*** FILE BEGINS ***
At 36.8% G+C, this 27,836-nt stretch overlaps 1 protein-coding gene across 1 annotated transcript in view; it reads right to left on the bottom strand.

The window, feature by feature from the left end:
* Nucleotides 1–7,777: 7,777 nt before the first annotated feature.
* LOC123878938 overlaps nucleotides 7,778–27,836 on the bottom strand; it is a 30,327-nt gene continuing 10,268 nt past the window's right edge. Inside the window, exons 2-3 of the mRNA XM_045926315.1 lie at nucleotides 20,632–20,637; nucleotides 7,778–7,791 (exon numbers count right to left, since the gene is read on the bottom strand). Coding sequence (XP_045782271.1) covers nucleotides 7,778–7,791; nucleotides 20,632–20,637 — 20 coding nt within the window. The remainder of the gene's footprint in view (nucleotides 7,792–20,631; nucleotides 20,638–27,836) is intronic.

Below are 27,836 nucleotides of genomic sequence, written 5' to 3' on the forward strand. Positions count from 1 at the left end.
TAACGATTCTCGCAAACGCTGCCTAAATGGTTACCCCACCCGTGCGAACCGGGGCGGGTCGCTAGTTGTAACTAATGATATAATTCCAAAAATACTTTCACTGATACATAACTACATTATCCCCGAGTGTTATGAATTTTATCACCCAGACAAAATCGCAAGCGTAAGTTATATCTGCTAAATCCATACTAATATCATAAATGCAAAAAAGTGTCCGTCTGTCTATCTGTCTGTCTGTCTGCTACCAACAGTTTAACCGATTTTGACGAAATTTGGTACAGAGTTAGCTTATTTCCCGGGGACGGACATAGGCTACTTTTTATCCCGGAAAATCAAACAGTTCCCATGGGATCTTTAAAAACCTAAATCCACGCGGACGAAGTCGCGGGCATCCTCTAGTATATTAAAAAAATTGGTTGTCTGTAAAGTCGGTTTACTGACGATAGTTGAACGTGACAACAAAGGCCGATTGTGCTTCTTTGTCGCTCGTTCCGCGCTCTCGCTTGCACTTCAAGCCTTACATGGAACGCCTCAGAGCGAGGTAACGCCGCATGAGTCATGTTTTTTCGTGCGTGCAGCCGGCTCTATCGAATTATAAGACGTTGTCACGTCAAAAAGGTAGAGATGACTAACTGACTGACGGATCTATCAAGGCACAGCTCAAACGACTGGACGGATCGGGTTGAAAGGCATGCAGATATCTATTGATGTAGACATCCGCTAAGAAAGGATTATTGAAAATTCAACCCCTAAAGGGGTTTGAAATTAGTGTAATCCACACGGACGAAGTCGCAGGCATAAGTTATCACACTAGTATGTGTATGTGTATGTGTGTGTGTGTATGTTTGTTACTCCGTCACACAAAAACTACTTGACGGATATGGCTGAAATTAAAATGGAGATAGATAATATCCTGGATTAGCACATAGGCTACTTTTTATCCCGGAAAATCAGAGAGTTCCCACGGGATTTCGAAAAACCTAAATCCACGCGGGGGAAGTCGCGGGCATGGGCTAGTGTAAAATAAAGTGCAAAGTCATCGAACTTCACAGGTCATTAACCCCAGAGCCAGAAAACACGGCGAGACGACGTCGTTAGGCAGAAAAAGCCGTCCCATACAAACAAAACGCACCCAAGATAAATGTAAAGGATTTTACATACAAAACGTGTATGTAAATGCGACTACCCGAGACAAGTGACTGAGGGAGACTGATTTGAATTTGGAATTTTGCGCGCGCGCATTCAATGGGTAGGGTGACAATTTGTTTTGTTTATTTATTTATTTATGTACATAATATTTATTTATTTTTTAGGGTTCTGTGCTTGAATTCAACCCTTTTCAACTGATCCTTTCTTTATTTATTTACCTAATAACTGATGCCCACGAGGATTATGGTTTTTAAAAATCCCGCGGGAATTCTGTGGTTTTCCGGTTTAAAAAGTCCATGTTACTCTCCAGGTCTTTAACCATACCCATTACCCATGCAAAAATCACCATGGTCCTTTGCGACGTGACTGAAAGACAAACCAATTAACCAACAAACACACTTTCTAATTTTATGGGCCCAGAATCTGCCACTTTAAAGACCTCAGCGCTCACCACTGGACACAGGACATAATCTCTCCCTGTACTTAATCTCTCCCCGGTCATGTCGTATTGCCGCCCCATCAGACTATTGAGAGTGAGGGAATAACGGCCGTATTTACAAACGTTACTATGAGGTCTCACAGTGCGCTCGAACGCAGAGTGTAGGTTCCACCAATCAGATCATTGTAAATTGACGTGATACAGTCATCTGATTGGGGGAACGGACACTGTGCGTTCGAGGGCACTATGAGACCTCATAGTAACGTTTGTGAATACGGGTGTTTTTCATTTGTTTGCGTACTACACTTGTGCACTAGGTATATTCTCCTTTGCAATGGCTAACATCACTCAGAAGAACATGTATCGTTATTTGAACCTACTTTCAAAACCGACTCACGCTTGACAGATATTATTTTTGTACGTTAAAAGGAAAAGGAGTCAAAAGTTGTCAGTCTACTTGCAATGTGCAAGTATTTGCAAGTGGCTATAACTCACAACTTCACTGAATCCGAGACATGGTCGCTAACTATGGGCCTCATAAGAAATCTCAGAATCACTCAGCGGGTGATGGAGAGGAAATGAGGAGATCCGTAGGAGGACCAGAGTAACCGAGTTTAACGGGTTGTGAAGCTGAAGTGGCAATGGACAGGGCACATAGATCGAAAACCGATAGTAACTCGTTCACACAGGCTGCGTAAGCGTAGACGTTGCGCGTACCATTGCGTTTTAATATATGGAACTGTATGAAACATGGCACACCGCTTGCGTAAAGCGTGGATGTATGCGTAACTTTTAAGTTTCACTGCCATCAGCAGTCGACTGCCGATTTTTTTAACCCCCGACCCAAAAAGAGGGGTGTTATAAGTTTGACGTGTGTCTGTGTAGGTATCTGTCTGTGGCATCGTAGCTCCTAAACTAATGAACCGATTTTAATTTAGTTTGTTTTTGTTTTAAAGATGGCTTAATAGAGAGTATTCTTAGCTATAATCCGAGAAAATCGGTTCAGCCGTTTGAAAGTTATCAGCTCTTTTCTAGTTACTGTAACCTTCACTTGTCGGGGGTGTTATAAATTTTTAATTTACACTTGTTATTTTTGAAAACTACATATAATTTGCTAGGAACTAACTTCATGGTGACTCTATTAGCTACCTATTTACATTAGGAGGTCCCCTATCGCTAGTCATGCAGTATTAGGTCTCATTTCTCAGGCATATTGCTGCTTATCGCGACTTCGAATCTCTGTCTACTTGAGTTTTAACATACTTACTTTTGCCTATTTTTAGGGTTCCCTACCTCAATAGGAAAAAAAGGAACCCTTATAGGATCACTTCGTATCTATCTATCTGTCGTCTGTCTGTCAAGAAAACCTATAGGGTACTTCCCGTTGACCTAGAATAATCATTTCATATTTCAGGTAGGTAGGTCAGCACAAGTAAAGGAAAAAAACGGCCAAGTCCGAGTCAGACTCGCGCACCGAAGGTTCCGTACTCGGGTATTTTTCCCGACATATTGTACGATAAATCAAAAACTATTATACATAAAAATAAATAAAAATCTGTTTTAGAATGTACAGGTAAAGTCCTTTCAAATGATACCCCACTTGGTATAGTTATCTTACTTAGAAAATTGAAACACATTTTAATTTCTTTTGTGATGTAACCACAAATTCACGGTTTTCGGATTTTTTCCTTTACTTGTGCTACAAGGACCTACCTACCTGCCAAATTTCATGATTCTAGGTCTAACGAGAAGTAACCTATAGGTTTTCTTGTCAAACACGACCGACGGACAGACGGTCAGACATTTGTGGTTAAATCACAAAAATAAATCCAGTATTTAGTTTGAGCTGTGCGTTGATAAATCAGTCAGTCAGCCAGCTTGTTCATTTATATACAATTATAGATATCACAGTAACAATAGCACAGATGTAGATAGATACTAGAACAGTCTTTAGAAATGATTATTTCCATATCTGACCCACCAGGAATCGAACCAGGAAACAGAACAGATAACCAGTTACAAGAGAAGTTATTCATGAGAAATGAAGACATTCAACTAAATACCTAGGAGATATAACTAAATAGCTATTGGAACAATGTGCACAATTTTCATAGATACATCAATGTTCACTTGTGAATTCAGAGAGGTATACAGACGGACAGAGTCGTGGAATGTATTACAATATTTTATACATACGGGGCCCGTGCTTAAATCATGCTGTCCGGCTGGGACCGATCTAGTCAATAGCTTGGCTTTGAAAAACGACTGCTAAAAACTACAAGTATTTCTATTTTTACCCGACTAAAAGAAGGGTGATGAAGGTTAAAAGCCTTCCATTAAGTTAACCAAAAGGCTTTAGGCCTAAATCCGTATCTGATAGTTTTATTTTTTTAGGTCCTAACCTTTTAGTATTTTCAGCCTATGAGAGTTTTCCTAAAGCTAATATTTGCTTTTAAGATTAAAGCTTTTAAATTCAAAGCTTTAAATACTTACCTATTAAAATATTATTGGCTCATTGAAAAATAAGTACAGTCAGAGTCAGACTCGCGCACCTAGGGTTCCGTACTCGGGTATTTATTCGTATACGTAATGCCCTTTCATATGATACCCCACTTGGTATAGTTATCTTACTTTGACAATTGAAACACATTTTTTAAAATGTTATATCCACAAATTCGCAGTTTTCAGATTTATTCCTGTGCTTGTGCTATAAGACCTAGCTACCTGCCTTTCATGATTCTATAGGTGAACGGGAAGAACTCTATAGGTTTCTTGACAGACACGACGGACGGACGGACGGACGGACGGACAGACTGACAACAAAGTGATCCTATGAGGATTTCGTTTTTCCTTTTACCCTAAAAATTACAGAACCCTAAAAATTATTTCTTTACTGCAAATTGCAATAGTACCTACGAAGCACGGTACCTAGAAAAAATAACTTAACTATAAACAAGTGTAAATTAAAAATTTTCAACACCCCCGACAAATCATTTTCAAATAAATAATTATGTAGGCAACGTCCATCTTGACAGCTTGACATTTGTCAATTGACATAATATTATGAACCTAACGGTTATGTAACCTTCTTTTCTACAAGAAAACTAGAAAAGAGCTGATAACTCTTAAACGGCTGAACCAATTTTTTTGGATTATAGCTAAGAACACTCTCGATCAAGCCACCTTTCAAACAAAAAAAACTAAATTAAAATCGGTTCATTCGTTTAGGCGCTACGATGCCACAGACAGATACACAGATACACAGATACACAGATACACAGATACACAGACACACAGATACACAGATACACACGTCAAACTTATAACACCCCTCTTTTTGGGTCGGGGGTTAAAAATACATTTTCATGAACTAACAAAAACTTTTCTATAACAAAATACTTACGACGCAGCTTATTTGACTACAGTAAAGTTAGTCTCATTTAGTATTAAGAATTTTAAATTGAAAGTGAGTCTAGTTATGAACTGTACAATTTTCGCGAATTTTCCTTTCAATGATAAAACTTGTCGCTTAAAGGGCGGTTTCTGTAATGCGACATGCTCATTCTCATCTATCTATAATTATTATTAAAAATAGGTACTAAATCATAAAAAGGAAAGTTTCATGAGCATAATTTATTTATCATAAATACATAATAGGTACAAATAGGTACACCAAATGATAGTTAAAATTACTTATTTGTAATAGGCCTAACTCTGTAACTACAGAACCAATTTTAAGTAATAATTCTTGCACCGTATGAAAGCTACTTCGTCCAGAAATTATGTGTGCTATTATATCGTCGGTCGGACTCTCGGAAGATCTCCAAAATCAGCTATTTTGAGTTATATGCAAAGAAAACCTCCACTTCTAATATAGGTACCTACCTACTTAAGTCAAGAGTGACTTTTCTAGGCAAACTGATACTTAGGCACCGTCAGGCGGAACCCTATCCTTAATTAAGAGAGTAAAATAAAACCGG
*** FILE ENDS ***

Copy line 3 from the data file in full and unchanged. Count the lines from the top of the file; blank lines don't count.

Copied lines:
* Nucleotides 1–7,777: 7,777 nt before the first annotated feature.